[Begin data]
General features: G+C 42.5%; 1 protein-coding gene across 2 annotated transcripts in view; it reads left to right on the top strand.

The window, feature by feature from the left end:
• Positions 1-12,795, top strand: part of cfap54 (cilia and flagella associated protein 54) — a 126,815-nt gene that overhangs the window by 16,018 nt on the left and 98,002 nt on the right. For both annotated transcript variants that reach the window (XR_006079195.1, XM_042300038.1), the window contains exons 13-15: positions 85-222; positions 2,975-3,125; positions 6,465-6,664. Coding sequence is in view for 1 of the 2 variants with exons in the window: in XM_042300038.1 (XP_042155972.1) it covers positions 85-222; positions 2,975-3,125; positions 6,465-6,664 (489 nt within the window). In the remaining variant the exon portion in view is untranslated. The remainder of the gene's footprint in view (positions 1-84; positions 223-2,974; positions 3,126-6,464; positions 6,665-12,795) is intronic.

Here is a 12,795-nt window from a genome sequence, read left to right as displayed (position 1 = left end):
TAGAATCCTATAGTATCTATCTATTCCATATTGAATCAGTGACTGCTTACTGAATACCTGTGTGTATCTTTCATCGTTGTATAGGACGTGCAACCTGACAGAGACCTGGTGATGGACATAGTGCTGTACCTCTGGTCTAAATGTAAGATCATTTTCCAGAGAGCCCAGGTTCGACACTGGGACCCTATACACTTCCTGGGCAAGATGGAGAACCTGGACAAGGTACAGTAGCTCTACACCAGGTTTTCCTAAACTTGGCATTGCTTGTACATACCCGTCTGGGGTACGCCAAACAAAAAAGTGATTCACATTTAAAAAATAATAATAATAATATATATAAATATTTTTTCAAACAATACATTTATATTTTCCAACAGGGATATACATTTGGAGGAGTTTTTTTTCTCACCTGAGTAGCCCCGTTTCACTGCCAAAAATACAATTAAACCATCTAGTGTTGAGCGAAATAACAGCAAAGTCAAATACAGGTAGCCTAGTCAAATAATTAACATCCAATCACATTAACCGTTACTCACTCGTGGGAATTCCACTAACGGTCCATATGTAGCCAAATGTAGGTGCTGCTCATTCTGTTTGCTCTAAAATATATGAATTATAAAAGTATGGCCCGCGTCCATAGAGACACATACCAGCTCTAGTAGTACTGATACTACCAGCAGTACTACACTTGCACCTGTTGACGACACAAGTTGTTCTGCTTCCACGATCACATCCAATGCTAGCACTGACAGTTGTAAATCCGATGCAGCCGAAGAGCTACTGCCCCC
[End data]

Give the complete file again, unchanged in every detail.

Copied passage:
General features: G+C 42.5%; 1 protein-coding gene across 2 annotated transcripts in view; it reads left to right on the top strand.

The window, feature by feature from the left end:
• Positions 1-12,795, top strand: part of cfap54 (cilia and flagella associated protein 54) — a 126,815-nt gene that overhangs the window by 16,018 nt on the left and 98,002 nt on the right. For both annotated transcript variants that reach the window (XR_006079195.1, XM_042300038.1), the window contains exons 13-15: positions 85-222; positions 2,975-3,125; positions 6,465-6,664. Coding sequence is in view for 1 of the 2 variants with exons in the window: in XM_042300038.1 (XP_042155972.1) it covers positions 85-222; positions 2,975-3,125; positions 6,465-6,664 (489 nt within the window). In the remaining variant the exon portion in view is untranslated. The remainder of the gene's footprint in view (positions 1-84; positions 223-2,974; positions 3,126-6,464; positions 6,665-12,795) is intronic.

Here is a 12,795-nt window from a genome sequence, read left to right as displayed (position 1 = left end):
TAGAATCCTATAGTATCTATCTATTCCATATTGAATCAGTGACTGCTTACTGAATACCTGTGTGTATCTTTCATCGTTGTATAGGACGTGCAACCTGACAGAGACCTGGTGATGGACATAGTGCTGTACCTCTGGTCTAAATGTAAGATCATTTTCCAGAGAGCCCAGGTTCGACACTGGGACCCTATACACTTCCTGGGCAAGATGGAGAACCTGGACAAGGTACAGTAGCTCTACACCAGGTTTTCCTAAACTTGGCATTGCTTGTACATACCCGTCTGGGGTACGCCAAACAAAAAAGTGATTCACATTTAAAAAATAATAATAATAATATATATAAATATTTTTTCAAACAATACATTTATATTTTCCAACAGGGATATACATTTGGAGGAGTTTTTTTTCTCACCTGAGTAGCCCCGTTTCACTGCCAAAAATACAATTAAACCATCTAGTGTTGAGCGAAATAACAGCAAAGTCAAATACAGGTAGCCTAGTCAAATAATTAACATCCAATCACATTAACCGTTACTCACTCGTGGGAATTCCACTAACGGTCCATATGTAGCCAAATGTAGGTGCTGCTCATTCTGTTTGCTCTAAAATATATGAATTATAAAAGTATGGCCCGCGTCCATAGAGACACATACCAGCTCTAGTAGTACTGATACTACCAGCAGTACTACACTTGCACCTGTTGACGACACAAGTTGTTCTGCTTCCACGATCACATCCAATGCTAGCACTGACAGTTGTAAATCCGATGCAGCCGAAGAGCTACTGCCCCC